Like a lot of Ukrainians in and around the government, Zagorodnyuk is extremely circumspect in choosing his words with Western journalists. He’s assiduous in conveying that even if cluster bomb deliveries were to be blocked, his country remains incredibly grateful for the help that the United States, and the rest of the West, has provided.
Zagorodnyuk described the decision to use the weapons as difficult, and emphasized in a conversation with TPM that Ukraine’s armed forces had provided assurances that they would not use them in populated areas. He argued that Ukraine saw them as fit for a specific purpose: punching through depopulated regions filled with Russian mines and trench networks.
“We’re talking about areas that are completely unlivable in any case,” he said. “It’s not like were taking a thriving area.”
From Ukraine’s perspective, Zagorodnyuk said, the problem of unexploded ordnance in areas already covered with mines, shells, and other battle detritus did not compare to the horrors of Russian occupation.
“We would love to see another option,” he added. “But at the moment, the Russians are absolutely determined to continue. So we need to win.”
Zagorodnyuk also emphasized that one argument in favor of Ukraine using the bombs — Russia’s wanton use of cluster munitions, including their employment early on in the war against the Ukrainian city of Kharkiv — was not, in his opinion, the correct way to justify Ukraine’s decision to use the weapons. Unlike the Russians, Ukrainians have to live in Ukraine, Zagorodnyuk noted.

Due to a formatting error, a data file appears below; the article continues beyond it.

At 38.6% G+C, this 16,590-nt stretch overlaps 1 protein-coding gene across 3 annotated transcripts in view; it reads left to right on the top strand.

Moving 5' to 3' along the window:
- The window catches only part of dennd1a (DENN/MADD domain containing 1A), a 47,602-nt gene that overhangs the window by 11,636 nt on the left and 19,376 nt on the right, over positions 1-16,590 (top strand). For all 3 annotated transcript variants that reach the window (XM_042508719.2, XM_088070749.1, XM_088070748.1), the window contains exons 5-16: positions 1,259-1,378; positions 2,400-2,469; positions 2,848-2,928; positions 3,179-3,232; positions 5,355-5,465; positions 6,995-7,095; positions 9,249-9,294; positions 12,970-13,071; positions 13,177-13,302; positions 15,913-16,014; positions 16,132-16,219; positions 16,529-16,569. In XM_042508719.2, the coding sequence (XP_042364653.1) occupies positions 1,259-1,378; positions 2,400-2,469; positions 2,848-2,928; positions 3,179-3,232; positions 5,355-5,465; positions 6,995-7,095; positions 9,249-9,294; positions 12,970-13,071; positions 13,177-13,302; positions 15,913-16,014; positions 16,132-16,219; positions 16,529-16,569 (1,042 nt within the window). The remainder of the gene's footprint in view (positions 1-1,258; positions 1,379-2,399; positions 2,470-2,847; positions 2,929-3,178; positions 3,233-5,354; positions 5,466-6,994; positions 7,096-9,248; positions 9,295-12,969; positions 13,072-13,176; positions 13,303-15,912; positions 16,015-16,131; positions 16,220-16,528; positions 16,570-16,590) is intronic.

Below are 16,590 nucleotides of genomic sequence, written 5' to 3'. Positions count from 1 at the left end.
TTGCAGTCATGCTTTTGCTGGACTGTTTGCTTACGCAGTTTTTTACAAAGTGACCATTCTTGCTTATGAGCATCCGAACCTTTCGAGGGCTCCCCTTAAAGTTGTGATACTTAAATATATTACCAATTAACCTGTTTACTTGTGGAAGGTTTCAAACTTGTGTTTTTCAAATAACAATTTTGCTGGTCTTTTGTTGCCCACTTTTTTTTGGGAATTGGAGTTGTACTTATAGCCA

“Russia destroyed our cities, wiped out our villages and so on,” he said. “We have to fight very differently.”
In the U.S., the debate around whether the administration should have greenlit these weapon shipments does not split cleanly along party lines in Congress, though members of each party oppose providing the munitions for different reasons.
After the Biden administration announced its decision this month, 19 House Democrats signed a letter suggesting that sending the bombs would “undermine the United States’ leadership in advocating for human rights around the world, enable indiscriminate harm that will only further endanger Ukrainian civilians.” Rep. Adam Schiff (D-CA), who did not sign the letter, said he opposed the measure, while Sens. Bernie Sanders (I-VT) and Tim Kaine (D-VA) said the same, citing humanitarian concerns.
In March, the top Republican members of the Senate and House foreign affairs and armed services committees urged the Biden administration to send Ukraine the weapons. Sens. Tammy Duckworth (D-WI), Mark Kelly (D-AZ), Joe Manchin (D-WV), and Lisa Murkowski (R-AK) issued statements supporting their provision after the Biden administration announced it.
On the right, MAGA Republicans long opposed to U.S. support to Ukraine used the debate as another cudgel.